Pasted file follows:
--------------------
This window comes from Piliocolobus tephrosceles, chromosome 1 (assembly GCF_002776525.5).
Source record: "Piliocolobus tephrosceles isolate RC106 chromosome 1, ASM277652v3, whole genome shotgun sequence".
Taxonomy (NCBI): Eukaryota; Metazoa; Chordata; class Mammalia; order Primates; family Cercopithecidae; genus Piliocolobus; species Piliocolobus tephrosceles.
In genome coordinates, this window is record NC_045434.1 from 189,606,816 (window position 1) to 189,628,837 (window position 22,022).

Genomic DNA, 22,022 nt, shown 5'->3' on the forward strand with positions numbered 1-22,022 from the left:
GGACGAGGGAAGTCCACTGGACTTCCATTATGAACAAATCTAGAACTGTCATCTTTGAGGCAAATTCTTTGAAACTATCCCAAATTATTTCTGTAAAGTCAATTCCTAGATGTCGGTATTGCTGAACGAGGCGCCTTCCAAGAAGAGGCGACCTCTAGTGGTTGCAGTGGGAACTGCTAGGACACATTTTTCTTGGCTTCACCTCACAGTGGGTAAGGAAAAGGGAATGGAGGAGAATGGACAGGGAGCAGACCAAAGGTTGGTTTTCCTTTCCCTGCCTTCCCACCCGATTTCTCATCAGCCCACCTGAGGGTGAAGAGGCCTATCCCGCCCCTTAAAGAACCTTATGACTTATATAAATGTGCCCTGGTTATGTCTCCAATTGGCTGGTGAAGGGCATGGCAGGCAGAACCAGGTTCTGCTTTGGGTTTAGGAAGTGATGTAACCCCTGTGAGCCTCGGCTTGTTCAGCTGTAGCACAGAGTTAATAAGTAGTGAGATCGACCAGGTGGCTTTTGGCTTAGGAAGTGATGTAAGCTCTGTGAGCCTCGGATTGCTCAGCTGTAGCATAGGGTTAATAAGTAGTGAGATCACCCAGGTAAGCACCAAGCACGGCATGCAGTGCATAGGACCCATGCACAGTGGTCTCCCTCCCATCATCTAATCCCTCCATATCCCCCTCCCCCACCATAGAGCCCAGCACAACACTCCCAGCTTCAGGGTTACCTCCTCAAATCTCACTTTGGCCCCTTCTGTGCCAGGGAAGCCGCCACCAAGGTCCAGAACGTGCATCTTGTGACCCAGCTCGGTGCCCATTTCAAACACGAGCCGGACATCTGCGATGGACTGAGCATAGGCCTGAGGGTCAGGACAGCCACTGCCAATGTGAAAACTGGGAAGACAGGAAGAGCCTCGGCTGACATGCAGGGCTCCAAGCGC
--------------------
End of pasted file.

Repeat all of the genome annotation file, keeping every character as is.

This window comes from Piliocolobus tephrosceles, chromosome 1 (assembly GCF_002776525.5).
Source record: "Piliocolobus tephrosceles isolate RC106 chromosome 1, ASM277652v3, whole genome shotgun sequence".
Taxonomy (NCBI): Eukaryota; Metazoa; Chordata; class Mammalia; order Primates; family Cercopithecidae; genus Piliocolobus; species Piliocolobus tephrosceles.
In genome coordinates, this window is record NC_045434.1 from 189,606,816 (window position 1) to 189,628,837 (window position 22,022).

Genomic DNA, 22,022 nt, shown 5'->3' on the forward strand with positions numbered 1-22,022 from the left:
GGACGAGGGAAGTCCACTGGACTTCCATTATGAACAAATCTAGAACTGTCATCTTTGAGGCAAATTCTTTGAAACTATCCCAAATTATTTCTGTAAAGTCAATTCCTAGATGTCGGTATTGCTGAACGAGGCGCCTTCCAAGAAGAGGCGACCTCTAGTGGTTGCAGTGGGAACTGCTAGGACACATTTTTCTTGGCTTCACCTCACAGTGGGTAAGGAAAAGGGAATGGAGGAGAATGGACAGGGAGCAGACCAAAGGTTGGTTTTCCTTTCCCTGCCTTCCCACCCGATTTCTCATCAGCCCACCTGAGGGTGAAGAGGCCTATCCCGCCCCTTAAAGAACCTTATGACTTATATAAATGTGCCCTGGTTATGTCTCCAATTGGCTGGTGAAGGGCATGGCAGGCAGAACCAGGTTCTGCTTTGGGTTTAGGAAGTGATGTAACCCCTGTGAGCCTCGGCTTGTTCAGCTGTAGCACAGAGTTAATAAGTAGTGAGATCGACCAGGTGGCTTTTGGCTTAGGAAGTGATGTAAGCTCTGTGAGCCTCGGATTGCTCAGCTGTAGCATAGGGTTAATAAGTAGTGAGATCACCCAGGTAAGCACCAAGCACGGCATGCAGTGCATAGGACCCATGCACAGTGGTCTCCCTCCCATCATCTAATCCCTCCATATCCCCCTCCCCCACCATAGAGCCCAGCACAACACTCCCAGCTTCAGGGTTACCTCCTCAAATCTCACTTTGGCCCCTTCTGTGCCAGGGAAGCCGCCACCAAGGTCCAGAACGTGCATCTTGTGACCCAGCTCGGTGCCCATTTCAAACACGAGCCGGACATCTGCGATGGACTGAGCATAGGCCTGAGGGTCAGGACAGCCACTGCCAATGTGAAAACTGGGAAGACAGGAAGAGCCTCGGCTGACATGCAGGGCTCCAAGCGC